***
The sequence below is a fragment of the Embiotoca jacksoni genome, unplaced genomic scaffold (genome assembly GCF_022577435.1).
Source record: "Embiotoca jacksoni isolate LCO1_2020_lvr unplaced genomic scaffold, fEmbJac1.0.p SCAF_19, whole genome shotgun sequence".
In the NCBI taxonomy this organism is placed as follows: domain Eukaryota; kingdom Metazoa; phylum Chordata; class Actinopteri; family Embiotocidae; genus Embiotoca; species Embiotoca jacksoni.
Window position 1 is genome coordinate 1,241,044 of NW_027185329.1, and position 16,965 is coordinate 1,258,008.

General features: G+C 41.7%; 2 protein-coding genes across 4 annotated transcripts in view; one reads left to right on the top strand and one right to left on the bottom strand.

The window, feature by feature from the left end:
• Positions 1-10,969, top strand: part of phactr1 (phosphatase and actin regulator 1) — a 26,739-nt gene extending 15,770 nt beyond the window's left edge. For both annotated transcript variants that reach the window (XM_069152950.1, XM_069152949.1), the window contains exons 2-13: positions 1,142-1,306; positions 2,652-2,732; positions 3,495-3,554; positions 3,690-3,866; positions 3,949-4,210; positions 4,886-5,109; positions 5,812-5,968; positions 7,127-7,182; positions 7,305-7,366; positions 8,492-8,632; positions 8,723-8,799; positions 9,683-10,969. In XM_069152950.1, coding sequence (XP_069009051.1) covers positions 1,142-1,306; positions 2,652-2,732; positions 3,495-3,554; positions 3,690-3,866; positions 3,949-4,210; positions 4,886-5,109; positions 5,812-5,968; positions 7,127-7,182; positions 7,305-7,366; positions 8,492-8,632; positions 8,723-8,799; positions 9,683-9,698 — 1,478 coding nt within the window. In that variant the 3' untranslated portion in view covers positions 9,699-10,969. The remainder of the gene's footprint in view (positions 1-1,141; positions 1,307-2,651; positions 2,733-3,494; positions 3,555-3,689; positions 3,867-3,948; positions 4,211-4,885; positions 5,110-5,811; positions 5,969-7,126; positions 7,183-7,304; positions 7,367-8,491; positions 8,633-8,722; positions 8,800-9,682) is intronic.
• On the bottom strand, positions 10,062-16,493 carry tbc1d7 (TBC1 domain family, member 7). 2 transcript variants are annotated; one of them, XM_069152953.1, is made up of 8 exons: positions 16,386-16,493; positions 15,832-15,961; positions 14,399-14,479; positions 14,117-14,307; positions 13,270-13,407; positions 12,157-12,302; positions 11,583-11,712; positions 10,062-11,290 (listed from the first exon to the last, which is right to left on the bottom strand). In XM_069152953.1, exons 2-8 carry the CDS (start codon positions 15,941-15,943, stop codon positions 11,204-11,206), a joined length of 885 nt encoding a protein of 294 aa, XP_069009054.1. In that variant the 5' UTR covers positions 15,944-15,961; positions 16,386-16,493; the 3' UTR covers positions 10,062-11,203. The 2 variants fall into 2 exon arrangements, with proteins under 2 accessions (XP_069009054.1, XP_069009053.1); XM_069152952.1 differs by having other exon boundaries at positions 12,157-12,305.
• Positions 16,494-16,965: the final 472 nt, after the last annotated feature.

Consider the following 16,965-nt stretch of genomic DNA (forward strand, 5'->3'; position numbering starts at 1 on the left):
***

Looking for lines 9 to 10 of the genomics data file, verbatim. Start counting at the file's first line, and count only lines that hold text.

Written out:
• Positions 16,494-16,965: the final 472 nt, after the last annotated feature.

Consider the following 16,965-nt stretch of genomic DNA (forward strand, 5'->3'; position numbering starts at 1 on the left):